UBC wireless LAN to span one million square metres

Students at the University of British Columbia have probably come to expect the long lineups at the Student Services department, where they are often sent back home for more information before they can settle their accounts.

This

fall, they saw something they might not have expected — administrative staff walking around with laptops, going over details with people still in line.

It was one of the first fruits of a project under way at the school to create a massive wireless local area network. Based on 802.11 or “”WiFi”” technology and running at data rates of 54 Mbps, the UBC wireless LAN may eventually include between 1,200 and 1,500 access points, serving 300 buildings and covering more than one million square metres.

“”It’s definitely one of the biggest in the country, especially when you consider it’s serving 44,000 students,”” said Andrew Sage, director of marketing at Cisco Systems of Canada. UBC is using Cisco’s Aironet 1200 Series as the basis for its network.

Jonn Martell, UBC’s wireless project manager, said the wireless LAN is a sub-project of the University Networking Program, a $30 million undertaking to upgrade all the buildings on campus with high-speed connectivity. Some departments, like chemical engineering, were still using modems to access online resources and the school wants to bring them up to date, Martell said. The school began mass deployment last summer and expects to be finished before September.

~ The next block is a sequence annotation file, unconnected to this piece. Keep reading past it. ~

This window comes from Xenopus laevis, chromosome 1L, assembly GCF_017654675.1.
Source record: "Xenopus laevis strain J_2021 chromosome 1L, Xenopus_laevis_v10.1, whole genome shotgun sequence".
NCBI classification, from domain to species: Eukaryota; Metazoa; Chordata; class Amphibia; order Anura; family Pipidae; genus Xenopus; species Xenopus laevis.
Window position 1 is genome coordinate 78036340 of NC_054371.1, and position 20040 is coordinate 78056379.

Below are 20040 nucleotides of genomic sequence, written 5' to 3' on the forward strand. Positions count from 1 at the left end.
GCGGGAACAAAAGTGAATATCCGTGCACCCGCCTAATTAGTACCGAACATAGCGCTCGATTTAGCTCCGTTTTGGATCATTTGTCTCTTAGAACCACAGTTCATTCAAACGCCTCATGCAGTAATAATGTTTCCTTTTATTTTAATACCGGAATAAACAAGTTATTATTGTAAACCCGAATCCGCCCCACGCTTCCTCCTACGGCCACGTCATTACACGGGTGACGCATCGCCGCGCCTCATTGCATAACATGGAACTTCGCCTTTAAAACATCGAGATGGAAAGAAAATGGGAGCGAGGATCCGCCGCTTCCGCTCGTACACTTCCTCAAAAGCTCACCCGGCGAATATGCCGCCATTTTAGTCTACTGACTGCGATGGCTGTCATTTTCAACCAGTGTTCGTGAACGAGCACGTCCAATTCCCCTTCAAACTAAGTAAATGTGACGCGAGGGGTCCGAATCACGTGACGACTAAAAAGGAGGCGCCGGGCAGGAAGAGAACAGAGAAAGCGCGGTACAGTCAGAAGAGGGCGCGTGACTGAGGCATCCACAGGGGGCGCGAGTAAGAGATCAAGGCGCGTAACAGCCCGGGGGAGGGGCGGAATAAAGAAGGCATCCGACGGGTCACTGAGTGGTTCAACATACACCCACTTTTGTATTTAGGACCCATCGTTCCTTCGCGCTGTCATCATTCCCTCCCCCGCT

Martell said teams were already installing new wires and cabling as part of the University Networking Program.

“”We’re piggybacking on top of that because they’re doing a lot of hard work in terms of making sure the wires are installed, the conduits and all that fun stuff,”” he said. “”Even though it’s wireless, you still need wiring to get to the access points.””

Before work began, UBC monitored the use of wireless on campus and noticed that professors were installing wireless access points without any regard to security. This could have created a huge mess for the organization, Martell said, which helped fast-track the project. Security, liability and denial-of-service attacks remain a concern, he added, but the school feels the industry is taking adequate measures to improve the technology.

“”We’re not the only ones suffering, or that’s going to be suffering with a large-scale deployment,”” he said. “”We’ll be early adopters and we’ll make sure we stay on top of the current developments.””

Sage said many other Cisco customers share UBC’s concerns.

“”It’s a huge focus of investment, especially in the enterprise,”” he said. “”It’s the segment of the access point market where the features are very important to the usability of the network.””

The wireless LAN falls under what’s called the e-strategy at the university, which is to automate and use IT to streamline processes on campus. Martell calls the WLAN a “”zero-cost network,”” because users won’t have to purchase accounts. Every faculty and student will have a certain amount of connectivity, regardless of whether they’re on the wired network, on a public Internet port or wireless.

“”The nice thing about WiFi is that the equipment is relatively cheap,”” he said. “”It’s not like traditional wireless that telephone companies have to deal with.””

Though much of the wireless LAN will be based on 802.11b, Martell said UBC will also take advantage of the higher speed connectivity that the IEEE 802.11a radio module and 5 GHz client adapter cards provide to power high-bandwidth educational and research applications.

Comment: info@itbusiness.ca

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